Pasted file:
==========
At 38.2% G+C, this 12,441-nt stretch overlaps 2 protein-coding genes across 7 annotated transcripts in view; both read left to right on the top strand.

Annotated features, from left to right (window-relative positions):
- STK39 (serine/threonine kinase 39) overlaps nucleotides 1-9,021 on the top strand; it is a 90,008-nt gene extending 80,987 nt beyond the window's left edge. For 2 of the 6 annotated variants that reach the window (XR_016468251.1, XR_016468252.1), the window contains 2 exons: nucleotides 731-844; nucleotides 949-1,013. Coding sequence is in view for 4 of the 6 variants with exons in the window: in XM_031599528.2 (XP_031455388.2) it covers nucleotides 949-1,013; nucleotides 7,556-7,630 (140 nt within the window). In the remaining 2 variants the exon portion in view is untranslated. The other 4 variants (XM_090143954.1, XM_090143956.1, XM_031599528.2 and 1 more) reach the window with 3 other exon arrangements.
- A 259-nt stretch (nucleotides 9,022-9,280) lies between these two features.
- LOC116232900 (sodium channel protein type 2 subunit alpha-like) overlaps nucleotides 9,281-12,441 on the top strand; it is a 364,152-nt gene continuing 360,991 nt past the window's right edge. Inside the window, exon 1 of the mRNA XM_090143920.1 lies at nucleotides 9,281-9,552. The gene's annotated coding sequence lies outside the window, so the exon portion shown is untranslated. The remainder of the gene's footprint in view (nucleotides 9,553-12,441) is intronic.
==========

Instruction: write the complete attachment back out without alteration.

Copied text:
At 38.2% G+C, this 12,441-nt stretch overlaps 2 protein-coding genes across 7 annotated transcripts in view; both read left to right on the top strand.

Annotated features, from left to right (window-relative positions):
- STK39 (serine/threonine kinase 39) overlaps nucleotides 1-9,021 on the top strand; it is a 90,008-nt gene extending 80,987 nt beyond the window's left edge. For 2 of the 6 annotated variants that reach the window (XR_016468251.1, XR_016468252.1), the window contains 2 exons: nucleotides 731-844; nucleotides 949-1,013. Coding sequence is in view for 4 of the 6 variants with exons in the window: in XM_031599528.2 (XP_031455388.2) it covers nucleotides 949-1,013; nucleotides 7,556-7,630 (140 nt within the window). In the remaining 2 variants the exon portion in view is untranslated. The other 4 variants (XM_090143954.1, XM_090143956.1, XM_031599528.2 and 1 more) reach the window with 3 other exon arrangements.
- A 259-nt stretch (nucleotides 9,022-9,280) lies between these two features.
- LOC116232900 (sodium channel protein type 2 subunit alpha-like) overlaps nucleotides 9,281-12,441 on the top strand; it is a 364,152-nt gene continuing 360,991 nt past the window's right edge. Inside the window, exon 1 of the mRNA XM_090143920.1 lies at nucleotides 9,281-9,552. The gene's annotated coding sequence lies outside the window, so the exon portion shown is untranslated. The remainder of the gene's footprint in view (nucleotides 9,553-12,441) is intronic.